I then went to the properties of the website in IIS Manager, and at the home directory tab, changed the path to point at the new location, and restarted just that site.

I then tested the site to make sure all was well before deleting the files from their old locations.

I then repeated for all my other sites. If you want, you can issue the command ‘iisreset /restart’ when you’re done, and this will restart the whole if IIS, just to be on the safe side.

So, next on my list of ‘Things to move to D:’, were the MySQL DBs that sit behind a couple of sites I’m tinkering with, plus the DB that sits behind this very website. I’m using MySQL 5.1, but if you’re using a different version, please check before using this procedure, and as always, if you can, take a backup.

The MySQL procedure is quite different to that used for MSSQL, as you will see.

Firstly, stop the MySQL service, because you won’t be able to move a thing if you don’t.

Once the service is stopped, locate the MySQL program directory, which was C:\Program Files\MySQL\MySQL Server 5.1 for my install.

In that directory, locate the file called ‘my.ini’ and open it in notepad. Look for the comment ‘#Path to the database root’ in my.ini, and the very next line should contain the current path to all your DBs.

Locate your DB’s using the path you’ve just found. Copy all of the folders to your new drive, in my case D:\MySQL, and make sure they have the same permissions as before.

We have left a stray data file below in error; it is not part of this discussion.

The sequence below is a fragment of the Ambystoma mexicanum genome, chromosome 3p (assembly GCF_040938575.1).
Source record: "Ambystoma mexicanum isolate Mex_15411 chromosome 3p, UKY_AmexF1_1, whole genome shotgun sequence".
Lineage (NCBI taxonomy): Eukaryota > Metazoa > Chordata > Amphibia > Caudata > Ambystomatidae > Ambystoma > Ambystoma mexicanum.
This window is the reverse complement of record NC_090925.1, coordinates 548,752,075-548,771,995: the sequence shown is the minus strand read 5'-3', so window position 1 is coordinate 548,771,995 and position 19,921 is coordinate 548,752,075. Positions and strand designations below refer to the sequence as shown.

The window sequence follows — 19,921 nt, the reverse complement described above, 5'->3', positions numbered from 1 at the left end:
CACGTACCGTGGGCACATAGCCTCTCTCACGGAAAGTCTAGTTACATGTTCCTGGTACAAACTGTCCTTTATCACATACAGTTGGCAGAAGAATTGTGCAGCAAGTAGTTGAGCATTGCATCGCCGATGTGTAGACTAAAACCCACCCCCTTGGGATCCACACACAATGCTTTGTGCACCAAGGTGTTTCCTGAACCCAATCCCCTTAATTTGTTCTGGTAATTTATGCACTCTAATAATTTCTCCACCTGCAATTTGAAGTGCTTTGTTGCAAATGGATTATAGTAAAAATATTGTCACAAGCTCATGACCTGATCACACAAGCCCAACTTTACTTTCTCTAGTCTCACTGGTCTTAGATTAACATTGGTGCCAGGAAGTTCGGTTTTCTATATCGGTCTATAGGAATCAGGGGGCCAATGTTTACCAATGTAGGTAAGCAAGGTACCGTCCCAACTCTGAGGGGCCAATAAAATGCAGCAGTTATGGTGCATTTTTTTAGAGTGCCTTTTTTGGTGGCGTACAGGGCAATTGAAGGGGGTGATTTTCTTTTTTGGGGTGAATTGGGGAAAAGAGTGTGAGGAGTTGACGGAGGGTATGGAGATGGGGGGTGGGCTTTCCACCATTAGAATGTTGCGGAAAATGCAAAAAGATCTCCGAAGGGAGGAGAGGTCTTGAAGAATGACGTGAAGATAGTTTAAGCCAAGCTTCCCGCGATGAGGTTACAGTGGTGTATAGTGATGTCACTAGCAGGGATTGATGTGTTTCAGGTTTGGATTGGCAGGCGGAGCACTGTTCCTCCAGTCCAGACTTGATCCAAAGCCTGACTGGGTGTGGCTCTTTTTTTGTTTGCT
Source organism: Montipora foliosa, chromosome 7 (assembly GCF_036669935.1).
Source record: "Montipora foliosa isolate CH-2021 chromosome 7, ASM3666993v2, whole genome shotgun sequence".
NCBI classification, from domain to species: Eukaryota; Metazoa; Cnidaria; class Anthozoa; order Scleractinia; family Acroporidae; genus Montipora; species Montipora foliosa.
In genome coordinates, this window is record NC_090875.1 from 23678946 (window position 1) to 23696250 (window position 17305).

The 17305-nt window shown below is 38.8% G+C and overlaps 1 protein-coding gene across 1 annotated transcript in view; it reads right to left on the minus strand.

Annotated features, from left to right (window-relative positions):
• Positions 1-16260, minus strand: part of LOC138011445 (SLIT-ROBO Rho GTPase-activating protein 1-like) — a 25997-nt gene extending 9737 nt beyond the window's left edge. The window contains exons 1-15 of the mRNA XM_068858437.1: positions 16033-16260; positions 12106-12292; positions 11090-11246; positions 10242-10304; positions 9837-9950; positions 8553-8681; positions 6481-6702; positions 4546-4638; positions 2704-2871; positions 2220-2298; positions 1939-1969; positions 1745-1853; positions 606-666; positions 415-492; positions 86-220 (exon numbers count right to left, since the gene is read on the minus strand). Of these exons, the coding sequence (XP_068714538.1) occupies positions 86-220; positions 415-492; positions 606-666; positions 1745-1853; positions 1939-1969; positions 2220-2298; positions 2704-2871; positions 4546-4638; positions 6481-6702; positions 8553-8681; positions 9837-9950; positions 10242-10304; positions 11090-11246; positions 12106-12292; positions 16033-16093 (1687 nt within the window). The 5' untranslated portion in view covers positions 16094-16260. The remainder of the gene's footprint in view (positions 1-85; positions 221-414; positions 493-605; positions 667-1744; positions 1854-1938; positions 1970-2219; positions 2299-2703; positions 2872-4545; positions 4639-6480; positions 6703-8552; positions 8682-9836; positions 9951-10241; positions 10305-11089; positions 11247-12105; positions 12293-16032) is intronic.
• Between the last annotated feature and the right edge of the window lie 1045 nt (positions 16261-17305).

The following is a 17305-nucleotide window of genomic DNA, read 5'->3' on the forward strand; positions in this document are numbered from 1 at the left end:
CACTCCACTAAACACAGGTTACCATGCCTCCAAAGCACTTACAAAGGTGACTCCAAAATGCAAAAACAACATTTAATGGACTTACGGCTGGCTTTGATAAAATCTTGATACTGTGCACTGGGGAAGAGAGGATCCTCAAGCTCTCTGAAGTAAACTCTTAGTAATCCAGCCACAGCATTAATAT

Now, go back to ‘my.ini’ and comment out the line beginning ‘datadir=’ that pointed to your original DB path. The # is used to comment out lines in MySQL.

Create a new line beneath it, beginning ‘datadir=’ and add your new path to your DBs.

For example, the line I added was datadir=”D:/MySQL/”. Save the ‘my.ini’ file, and restart MySQL.

That should be it. Check all your DBs are working, and if not, roll back the changes and look at the event logs to see what might be wrong.

Once you’re satisfied everything is working, you can delete the old directory and free up some space.

Good luck!

So, having moved my Exchange databases and logs to the new D: drive on my server, the next on my list was my MS SQL databases. NOTE: I’m using MSSQL 2005, so whilst I know this will work for that, if you have a different product, check for the product you’re using.

As with my Exchange maintenance, I’d already created a new directory structure on my D: drive, with identical permissions to the folders containing the original databases.